Prison Dehumanizes Incarcerated: Prison Project Brings Them Back

In the last 35 years, California has built approximately 22 new prisons, and the state has one of the highest recidivism rates in the country. The US's prison industrial complex has been called America's human rights crisis. So is it possible for prisoners have hope for their future? How do you retain your humanity in an inhumane system? Ten years ago, actor Sabra Williams had an experimental idea: she wanted to bring The Actor's Gang Theatre Company into prisons to work with non-actors, and … [Read more...]

Ending the Jail-to-Street-to-Jail Cycle

George Washington (not the famous one) first ended up in a New York homeless shelter in the mid-1980s, after he came home from prison for robbery and crack cocaine hit the streets. Since then, he’s passed between girlfriends’ houses, hotels, shelters all over the city, rooming houses, family members’ couches, rehab facilities, and a cell on Rikers Island. Washington, 54, is considered a “frequent flier”: someone who has cycled in and out of jail on mostly low-level charges. These repeat … [Read more...]

Finding New Jobs—and New Hope—After Prop 47

Drill in hand, Tim Wilson kneels to open up a broken air conditioner in Redding, Calif. Repair work like this is steady, but Wilson dreams of more. He wants to be a nurse, and for the first time in a long time, it’s not just a fantasy. Wilson, 42, a former meth addict, had three felony convictions reduced to misdemeanors under Proposition 47, which allowed some felons to retroactively change their records. With these convictions reduced, Wilson’s chances of being licensed as a nurse are much … [Read more...]

Grassroots Prisoner Reentry Programs Show Progress

Weekly through the winter in Santa Ana, a group of about 20 young men and women would meet in a circle to share their experiences about leadership. The lessons they learned, however, weren’t from traditional sources but from the mean streets of Orange County or the corridors of California prisons. The group was a mix -- some who had spent a short time incarcerated, but turned their lives around, and others who spent decades behind bars. In June, they graduated from the community … [Read more...]

A Home After Prison

For nearly 10 years, Marcus lived in a tiny cell in Sing Sing prison. His wife and children were eager for him to return to their home in public housing in Harlem. After he completed his sentence for attempted armed robbery and possession of stolen property, his parole board said he was ready to rejoin society. But the city’s public housing authority disagreed: Because Marcus — a pseudonym — had a criminal record, he was ineligible to live with his family. Nationwide, more than 600,000 people … [Read more...]

Advocates Challenge Law Enforcement on How Prop. 47 Savings Should Be Spent

California’s Proposition 47 stands to save the state millions of dollars due to reductions in jail and prison populations. The bulk of the savings are to be directed to mental health and substance abuse treatment, but some advocates don’t want law enforcement to be able to access funds for programs run in jails. Prop. 47 passed in 2014, and reclassifies a small set of non-violent felonies as misdemeanors (crimes like simple drug possession, petty theft, and writing bad checks). It also … [Read more...]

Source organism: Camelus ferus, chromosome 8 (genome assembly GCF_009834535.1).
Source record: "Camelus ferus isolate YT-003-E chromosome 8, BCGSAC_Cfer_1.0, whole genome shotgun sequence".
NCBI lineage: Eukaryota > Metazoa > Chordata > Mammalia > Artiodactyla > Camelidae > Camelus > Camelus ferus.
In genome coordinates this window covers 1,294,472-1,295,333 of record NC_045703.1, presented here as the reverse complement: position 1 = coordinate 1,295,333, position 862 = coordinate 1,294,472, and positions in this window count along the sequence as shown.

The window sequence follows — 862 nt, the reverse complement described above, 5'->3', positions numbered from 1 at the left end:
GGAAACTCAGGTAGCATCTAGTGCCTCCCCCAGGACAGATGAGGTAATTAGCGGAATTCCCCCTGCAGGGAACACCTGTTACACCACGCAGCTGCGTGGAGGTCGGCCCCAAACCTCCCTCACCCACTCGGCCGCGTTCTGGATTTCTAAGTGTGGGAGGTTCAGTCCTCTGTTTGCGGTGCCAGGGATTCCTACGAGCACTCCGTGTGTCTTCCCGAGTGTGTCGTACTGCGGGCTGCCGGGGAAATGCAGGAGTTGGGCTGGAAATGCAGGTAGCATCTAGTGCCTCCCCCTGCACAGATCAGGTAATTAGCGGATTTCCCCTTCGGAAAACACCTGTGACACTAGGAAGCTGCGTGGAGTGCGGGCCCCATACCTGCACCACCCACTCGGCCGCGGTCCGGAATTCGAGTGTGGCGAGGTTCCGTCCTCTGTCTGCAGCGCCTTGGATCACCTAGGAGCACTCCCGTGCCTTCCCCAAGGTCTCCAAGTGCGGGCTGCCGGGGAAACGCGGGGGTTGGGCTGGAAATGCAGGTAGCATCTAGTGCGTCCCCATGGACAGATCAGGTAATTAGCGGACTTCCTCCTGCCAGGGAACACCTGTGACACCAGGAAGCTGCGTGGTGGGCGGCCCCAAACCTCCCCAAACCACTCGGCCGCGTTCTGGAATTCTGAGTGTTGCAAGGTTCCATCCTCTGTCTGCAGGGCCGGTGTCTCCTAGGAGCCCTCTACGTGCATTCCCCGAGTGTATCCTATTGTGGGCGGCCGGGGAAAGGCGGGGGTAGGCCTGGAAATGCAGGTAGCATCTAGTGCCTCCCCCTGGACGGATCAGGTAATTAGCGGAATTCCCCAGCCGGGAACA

Is Proposition 47 to Blame for California’s 2015 Increase in Urban Crime?

New report shows that no conclusions can be drawn about Prop. 47’s effect on crime at this time. A new research report examines the effects of Proposition 47 on crime in California. By comparing recently released FBI crime data for California’s 68 largest cities to prison discharges/releases as a result of Prop. 47 and overall county jail population decreases, the report finds it is too early to conclusively determine whether or not Prop. 47 has had an impact on crime. Prop. 47, passed … [Read more...]

Where’s My Missing Prop 47 Savings?

On Nov. 4, 2014, California voters, by a 60-40 majority, approved Proposition 47, which changed six low-level drug and property crimes from felonies to misdemeanors. It also required that the resulting prison cost savings be reallocated to local mental health and drug treatment programs as well as truancy and dropout prevention and victim services. I strongly supported Prop. 47 – investing $1.3 million into its passage. Here’s why: California over the past 30 years has enacted extreme … [Read more...]

Proposition 47: Are Health and Equity Included in News Coverage?

Proposition 47 was an initiative passed by California voters in 2014 that recategorized a number of petty crimes as misdemeanors rather than felonies. The savings from the reduced prison sentences that resulted from this measure are earmarked for mental health and substance abuse treatment, education retention programs, and victim services. This seminal piece of legislation has profound implications for health and equity in the state — but is that reflected in the news? How Proposition 47 is … [Read more...]

Can Hiring Former Prisoners Be Rewarding?

Whether they realize it or not, the vast majority of American businesses have one or more employees with a criminal record. “Around 70 million Americans have some type of record, but most are either old records or fairly minor ones,” says Michelle Natividad Rodriguez, senior staff attorney for the National Employment Law Project in Oakland, California. “Having a record doesn't necessarily translate into being a bad worker or being untrustworthy. It shows you made a mistake at some point in … [Read more...]